Copper Creek golf pro Zach Dobrota plays 100 holes in one day
20-mile, 12-hour feat raises $2,000 for Breckenridge Outdoor Education Center
COPPER MOUNTAIN — On July 27, Zach Dobrota’s fitness tracking band rated him at 19.6 on a scale of 20 gauging daily strain. He’d burned more than 6,000 calories over the previous 12 hours of activity, refueling himself with pre-made peanut butter and jelly sandwiches, fruit snacks and Clif Bars.
But the avid backcountry skier wasn’t executing a hike or tour of the mountains. Dobrota, a Frisco resident and the golf professional at Copper Creek Golf Course at Copper Mountain Resort, had just completed a 100-hole “hike” of the course to raise $2,000 for the Breckenridge Outdoor Education Center.
“I backcountry ski a fair amount in winter, so I’m used to carrying a pack and stuff on my back,” Dobrota said. “I told myself ahead of time to take clubs out and weight out of the bag, but I decided not to. I picked up the bag that morning and played. Probably the biggest challenge was trying to not, as I got tired, walk differently. I tried to maintain posture as I walked because I knew that was what was going to kill my back.”
Commencing at 6:29 a.m. and concluding at 8:15 p.m., Dobrota’s mega round was the equivalent of 5 1/2 rounds of golf. It was also equivalent to 19.46 miles of walking over an elevation gain of 2,300 feet.
Dobrota wore a special two-strap golf bag to lug around his full club set, which weighed in at 30 pounds. Over the course of the day, he switched out his golf shoes and socks three times, but not enough to prevent blisters from forming on each of his little toes.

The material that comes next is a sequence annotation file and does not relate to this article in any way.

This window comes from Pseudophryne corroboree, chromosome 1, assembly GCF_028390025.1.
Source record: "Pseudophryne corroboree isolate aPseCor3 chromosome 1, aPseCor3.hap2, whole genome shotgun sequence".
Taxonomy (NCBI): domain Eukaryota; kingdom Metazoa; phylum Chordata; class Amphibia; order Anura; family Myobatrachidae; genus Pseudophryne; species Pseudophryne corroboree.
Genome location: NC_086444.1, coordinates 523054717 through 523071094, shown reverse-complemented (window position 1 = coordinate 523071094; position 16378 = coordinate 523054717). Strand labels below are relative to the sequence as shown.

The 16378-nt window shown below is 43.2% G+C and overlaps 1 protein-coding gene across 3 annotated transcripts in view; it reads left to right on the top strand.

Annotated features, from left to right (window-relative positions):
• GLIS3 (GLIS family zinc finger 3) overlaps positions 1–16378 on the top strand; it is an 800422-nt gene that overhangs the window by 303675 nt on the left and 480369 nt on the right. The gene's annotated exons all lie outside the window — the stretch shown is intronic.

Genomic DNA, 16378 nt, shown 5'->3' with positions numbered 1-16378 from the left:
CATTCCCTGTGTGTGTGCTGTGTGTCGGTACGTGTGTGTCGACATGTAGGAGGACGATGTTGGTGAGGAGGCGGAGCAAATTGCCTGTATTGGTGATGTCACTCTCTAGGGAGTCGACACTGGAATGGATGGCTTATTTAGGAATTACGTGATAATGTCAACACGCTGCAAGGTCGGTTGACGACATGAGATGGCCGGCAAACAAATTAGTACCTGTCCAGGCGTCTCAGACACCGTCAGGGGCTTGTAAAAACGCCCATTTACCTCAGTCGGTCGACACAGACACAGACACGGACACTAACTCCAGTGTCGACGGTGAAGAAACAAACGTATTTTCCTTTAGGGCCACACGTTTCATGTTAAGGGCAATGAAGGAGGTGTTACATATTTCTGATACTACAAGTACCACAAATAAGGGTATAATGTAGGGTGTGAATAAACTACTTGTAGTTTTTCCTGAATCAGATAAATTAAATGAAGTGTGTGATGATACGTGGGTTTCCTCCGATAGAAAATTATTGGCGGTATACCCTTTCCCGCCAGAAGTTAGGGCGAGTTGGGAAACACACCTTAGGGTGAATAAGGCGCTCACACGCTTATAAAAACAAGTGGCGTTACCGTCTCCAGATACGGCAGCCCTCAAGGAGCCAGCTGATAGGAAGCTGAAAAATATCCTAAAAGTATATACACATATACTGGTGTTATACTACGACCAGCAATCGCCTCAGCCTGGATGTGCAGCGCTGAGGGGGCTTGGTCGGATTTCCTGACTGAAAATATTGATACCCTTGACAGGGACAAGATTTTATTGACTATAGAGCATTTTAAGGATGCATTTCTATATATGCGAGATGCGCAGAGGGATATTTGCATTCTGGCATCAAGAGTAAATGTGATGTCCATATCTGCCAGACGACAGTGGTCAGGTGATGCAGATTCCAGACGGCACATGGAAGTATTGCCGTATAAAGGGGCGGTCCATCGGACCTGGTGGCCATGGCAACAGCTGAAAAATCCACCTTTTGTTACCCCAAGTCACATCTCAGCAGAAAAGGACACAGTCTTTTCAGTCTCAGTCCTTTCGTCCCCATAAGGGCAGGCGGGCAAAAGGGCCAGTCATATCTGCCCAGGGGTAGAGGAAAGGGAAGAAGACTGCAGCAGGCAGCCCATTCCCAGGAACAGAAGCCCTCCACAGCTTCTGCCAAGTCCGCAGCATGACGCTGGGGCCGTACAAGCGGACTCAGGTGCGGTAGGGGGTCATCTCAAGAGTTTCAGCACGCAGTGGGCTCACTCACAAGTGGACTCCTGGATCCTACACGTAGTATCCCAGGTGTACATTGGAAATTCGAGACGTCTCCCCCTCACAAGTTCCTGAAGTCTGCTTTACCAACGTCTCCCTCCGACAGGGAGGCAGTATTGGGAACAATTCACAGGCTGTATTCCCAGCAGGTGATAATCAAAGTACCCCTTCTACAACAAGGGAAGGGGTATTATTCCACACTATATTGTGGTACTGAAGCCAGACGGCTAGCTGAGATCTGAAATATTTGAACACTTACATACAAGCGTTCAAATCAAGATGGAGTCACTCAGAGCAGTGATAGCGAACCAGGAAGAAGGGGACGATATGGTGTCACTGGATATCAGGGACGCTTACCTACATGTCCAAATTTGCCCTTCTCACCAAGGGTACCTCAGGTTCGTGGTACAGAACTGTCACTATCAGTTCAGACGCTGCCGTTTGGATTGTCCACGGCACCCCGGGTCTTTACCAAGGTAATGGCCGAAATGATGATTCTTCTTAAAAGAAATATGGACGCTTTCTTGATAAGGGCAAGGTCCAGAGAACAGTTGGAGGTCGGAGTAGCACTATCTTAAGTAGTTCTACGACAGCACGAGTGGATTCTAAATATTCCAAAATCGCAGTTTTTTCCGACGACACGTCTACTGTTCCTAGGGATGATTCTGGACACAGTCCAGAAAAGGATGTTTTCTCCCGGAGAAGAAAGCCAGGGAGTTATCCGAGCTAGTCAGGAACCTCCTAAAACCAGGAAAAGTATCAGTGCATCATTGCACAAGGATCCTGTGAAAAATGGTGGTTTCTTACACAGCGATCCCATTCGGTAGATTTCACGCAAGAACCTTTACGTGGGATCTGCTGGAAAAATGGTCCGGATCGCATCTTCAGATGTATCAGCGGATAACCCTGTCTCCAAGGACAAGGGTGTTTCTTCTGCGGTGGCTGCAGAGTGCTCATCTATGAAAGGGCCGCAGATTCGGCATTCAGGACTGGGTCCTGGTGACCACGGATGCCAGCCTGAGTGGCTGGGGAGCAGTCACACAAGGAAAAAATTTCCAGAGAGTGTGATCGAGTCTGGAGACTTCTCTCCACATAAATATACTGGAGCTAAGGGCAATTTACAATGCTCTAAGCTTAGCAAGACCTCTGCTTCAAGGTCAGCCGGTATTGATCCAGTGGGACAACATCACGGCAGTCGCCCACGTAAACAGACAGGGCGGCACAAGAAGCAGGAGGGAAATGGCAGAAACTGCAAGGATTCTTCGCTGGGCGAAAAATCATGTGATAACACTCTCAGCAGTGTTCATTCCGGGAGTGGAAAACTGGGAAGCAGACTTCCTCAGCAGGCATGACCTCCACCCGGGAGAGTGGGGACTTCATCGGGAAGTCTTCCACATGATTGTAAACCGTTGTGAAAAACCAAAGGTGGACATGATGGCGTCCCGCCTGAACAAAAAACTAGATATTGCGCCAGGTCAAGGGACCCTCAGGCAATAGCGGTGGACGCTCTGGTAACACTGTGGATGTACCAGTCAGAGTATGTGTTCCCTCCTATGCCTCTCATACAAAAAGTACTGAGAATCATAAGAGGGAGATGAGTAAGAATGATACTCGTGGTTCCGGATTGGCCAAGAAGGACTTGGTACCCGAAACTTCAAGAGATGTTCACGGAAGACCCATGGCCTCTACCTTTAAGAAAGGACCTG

But he said the atypical athletic endurance achievement was worth it to benefit the Outdoor Education Center.
“Anytime anyone like Zach does a third-party fundraiser that is done completely on their own, (Breckenridge Outdoor Education Center) could not be more appreciative of that,” nonprofit spokesperson Barry Rubenstein said. “In Zach’s case, the feat that he attempted was monumental so just the amount of work and effort that he put into raise was simply awesome and that money will go a long way toward providing adaptive outdoor programs for participants when safe to do so. It’ll also cut into the deficit from the loss of ski season and this summer due to cancellations from COVID-19.”
Playing 100 holes of golf in one day for charity is a tradition among some golf professionals at various clubs. Dobrota decided to do his second career 100-hole hike to raise fund for a local organization that could help with youth golf and sports. After local youth golf initiatives were canceled in spring, Dobrota reached out to Copper Mountain Resort coworker Jeff Inouye, who’s also the Outdoor Education Center ski program director, to get the idea rolling.
After starting on the course’s first tee shortly after 6 a.m., Dobrota played several 18-hole laps before beginning to skip holes strategically for efficiency to play as many holes as he could during the course’s peak crowds.
As the day progressed Dobrota said his core and lower back experienced the most fatigue. To maintain endurance, Dobrota didn’t take a practice swing the entire day. Then, later in the day, he opted for a shorter-distance club. To Dobrota, once he was 60 holes in, it made more sense to hit a 7-iron straight into the fairway off the tee and take an extra shot or two before reaching the green rather than shanking a drive into the woods when going for more distance.
“It does become more of a monotonous movement versus trying to play golf at that point,” Dobrota said. “It’s about staying steady, swing easy and don’t try to do anything crazy.”
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